Scene 10:  Searching for info on vampires, they go to a meeting of a vampire book club in an abandoned church.  All white girls.  The leader, Granya, discusses various theories of vampirism.  It's just basic stuff that everyone older than five knows, garlic and wooden stakes and such, but Shawna and Pedro act as if they are learning deep secrets.

Scene 11:  While Pedro gathers vampire-killing supplies, Shawna goes home.  Hot Chris arrives to deliver post-funeral food from his mom.  (Their moms used to "kick it" together which makes Shawna and Chris "peoples."  I love this slang!).  He offers to help out, if she find out who the killer was.   

Scene 12: Apparently Shawna explained about the vampires. She and Chris meet BFF Pedro at the Ombreaux.  They investigate the "Keep Out" room.  A vampire attacks, but Shawna subdues him, ties him up, and demands to know who turned her Mom.  

A vampire named Lefrack is vampirizing all of the homeless people and addicts he can find, to build an army.  And a new bit of lore: If the head vampire dies, all of the vampires he created turn back to human again.  

I'm out of space, so I'll just summarize the rest:  Shawna the Vampire Slayer and her Scoobies (Pedro, Chris, Granya, and eventually Jamal) go after the head vampire, who is not Lefrack after all.  They are assisted by some non-human-eating vampires.  

And, in the penultimate scene:  The old, hackneyed, homophobic Bury Your Gays trope.

Beefcake: Pedro and Lefrack have shirtless or semi-shirtless scenes.

Other Sights: Lots of establishing shots of New Orleans.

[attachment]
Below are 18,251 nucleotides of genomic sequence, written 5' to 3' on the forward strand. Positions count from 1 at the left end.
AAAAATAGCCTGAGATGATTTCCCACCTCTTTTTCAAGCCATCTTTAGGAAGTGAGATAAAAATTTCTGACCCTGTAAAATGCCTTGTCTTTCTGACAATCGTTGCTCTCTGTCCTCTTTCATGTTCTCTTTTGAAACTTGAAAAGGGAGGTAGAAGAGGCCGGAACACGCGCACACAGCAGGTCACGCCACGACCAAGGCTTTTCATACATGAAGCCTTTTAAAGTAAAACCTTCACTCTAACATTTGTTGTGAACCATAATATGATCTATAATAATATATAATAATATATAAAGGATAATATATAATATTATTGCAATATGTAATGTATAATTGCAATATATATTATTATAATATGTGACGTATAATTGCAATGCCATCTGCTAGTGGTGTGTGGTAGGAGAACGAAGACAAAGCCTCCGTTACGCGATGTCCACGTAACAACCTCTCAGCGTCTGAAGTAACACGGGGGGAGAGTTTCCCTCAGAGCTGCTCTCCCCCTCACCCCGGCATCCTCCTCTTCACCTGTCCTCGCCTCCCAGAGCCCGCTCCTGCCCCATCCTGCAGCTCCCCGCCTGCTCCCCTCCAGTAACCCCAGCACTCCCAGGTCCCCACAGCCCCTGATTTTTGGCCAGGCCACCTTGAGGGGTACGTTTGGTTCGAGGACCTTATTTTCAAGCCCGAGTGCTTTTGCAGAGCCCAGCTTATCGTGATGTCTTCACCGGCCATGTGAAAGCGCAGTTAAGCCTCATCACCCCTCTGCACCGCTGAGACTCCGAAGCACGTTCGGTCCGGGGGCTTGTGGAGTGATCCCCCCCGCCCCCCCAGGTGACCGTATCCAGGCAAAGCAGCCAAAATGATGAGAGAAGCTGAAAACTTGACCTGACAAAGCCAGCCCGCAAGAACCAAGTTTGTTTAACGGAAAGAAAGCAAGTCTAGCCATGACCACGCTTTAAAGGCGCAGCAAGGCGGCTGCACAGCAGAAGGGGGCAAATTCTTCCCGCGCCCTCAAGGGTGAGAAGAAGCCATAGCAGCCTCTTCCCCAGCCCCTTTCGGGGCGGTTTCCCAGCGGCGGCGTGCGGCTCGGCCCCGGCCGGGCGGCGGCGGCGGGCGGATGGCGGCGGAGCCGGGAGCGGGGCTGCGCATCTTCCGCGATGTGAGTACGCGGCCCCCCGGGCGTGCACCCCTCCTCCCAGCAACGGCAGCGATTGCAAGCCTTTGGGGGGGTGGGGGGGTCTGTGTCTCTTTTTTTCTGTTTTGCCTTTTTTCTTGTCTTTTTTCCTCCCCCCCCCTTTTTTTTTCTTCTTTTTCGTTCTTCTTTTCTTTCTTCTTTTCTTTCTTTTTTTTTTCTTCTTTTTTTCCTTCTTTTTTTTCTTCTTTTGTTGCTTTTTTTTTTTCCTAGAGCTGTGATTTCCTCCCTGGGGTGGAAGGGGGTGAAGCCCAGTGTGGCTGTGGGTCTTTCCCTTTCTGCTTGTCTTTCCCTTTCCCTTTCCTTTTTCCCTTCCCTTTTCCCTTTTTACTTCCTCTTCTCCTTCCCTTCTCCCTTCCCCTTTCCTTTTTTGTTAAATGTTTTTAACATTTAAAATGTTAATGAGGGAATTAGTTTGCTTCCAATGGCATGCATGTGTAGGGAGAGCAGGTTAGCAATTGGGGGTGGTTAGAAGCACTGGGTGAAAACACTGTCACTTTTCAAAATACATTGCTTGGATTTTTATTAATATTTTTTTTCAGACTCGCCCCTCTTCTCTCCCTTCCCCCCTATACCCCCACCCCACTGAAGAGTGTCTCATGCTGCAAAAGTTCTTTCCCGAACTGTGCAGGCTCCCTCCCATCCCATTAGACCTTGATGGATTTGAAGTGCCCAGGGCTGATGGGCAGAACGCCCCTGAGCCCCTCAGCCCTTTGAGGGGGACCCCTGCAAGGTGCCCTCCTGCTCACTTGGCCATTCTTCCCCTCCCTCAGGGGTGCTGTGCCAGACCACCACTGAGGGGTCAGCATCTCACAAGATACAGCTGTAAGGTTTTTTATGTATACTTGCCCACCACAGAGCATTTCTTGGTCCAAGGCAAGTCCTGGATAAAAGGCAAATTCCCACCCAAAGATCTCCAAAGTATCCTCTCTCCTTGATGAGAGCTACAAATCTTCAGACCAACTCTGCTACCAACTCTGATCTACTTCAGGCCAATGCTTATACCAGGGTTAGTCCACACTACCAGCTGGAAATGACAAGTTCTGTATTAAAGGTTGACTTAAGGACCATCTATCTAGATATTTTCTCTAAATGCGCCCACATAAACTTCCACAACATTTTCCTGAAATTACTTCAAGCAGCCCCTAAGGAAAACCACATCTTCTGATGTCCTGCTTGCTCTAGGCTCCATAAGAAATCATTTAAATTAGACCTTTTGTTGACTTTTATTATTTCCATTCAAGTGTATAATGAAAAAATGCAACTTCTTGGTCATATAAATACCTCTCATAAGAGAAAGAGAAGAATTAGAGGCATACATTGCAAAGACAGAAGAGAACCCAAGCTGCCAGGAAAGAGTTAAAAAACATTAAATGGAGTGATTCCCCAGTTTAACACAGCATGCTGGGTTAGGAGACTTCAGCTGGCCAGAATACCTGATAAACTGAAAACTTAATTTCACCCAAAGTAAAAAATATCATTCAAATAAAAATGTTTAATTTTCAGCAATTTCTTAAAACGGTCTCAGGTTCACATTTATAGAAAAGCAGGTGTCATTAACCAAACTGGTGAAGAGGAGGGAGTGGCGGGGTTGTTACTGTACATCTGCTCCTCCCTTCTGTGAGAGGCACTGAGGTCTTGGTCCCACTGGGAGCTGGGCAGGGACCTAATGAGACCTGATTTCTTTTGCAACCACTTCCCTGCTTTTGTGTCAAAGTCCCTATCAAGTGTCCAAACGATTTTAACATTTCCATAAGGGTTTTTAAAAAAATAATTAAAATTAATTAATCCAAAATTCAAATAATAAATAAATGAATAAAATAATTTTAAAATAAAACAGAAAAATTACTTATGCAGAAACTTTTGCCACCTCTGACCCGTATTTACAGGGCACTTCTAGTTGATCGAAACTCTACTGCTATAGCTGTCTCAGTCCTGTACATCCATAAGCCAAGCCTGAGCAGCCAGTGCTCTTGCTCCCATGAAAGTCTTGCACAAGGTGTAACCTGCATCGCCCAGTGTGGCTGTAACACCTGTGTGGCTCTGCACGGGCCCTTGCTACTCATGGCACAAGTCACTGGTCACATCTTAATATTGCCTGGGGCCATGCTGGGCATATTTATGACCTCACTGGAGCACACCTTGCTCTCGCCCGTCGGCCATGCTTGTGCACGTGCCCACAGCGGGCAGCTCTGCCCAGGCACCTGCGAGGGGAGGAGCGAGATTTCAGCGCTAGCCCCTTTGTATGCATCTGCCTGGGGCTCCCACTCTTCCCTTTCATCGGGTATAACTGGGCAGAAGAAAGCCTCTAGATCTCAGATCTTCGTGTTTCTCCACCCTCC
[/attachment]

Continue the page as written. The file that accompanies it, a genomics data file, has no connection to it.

Gay Characters: Pedro, but he doesn't count, since HE IS KILLED.

Heterosexism: Fade-out kiss between Shawna and Chris.

My Grade: It was in the B+ range, until the gratuitous killing off of the gay guy, and the annoying heterosexist fade-out kiss.  F.


 



Sep 30, 2021

The Omen


The gay romance in The Omen (1976) begins in the first scene, when paparazzo Keith Jennings (David Warner) waxes indignant at the excess with which Robert Thorn (Gregory Peck), celebrates the birthday of his five-year old son, Damien. But then he discovers a more serious problem: some of his photographs show ominous shadows pointing at people associated with Damien, and soon they end up dead!

Keith approaches Thorn with his findings, and for some reason the Ambassador believes him, and instantly drops his professional duties to accompany Keith on a jaunt across Europe. They interview  nuns, raid an old Etruscan graveyard, and sleuth out clues to discover the evil force behind the deaths: little Damien is the Antichrist!

Meanwhile their relationship becomes increasingly intimate, at least on Keith's part. He quickly drops the “Ambassador” for “Robert,” but Robert does not once call Keith by his first name. Keith frequently gazes doe-eyed at the handsome but troubled Robert, but Robert does not gaze back. Even in 1976, I could read the signs of unrequited love.

 

In the novel, Keith is a slimy, despicable cad, but David Warner plays him as quirky and likeable, as a somewhat naïve champion of the underdog. More interestingly, the novel spares us no detail about Keith’s rabid and perverse heterosexuality, but in the film, he displays not a hint of heterosexual desire; indeed, a middle-aged photographer who wears a colorful gabardine long after Carnaby Street has become passé, never glances at a woman, and casts doe-eyes at his male companion, could hardly be anything but gay.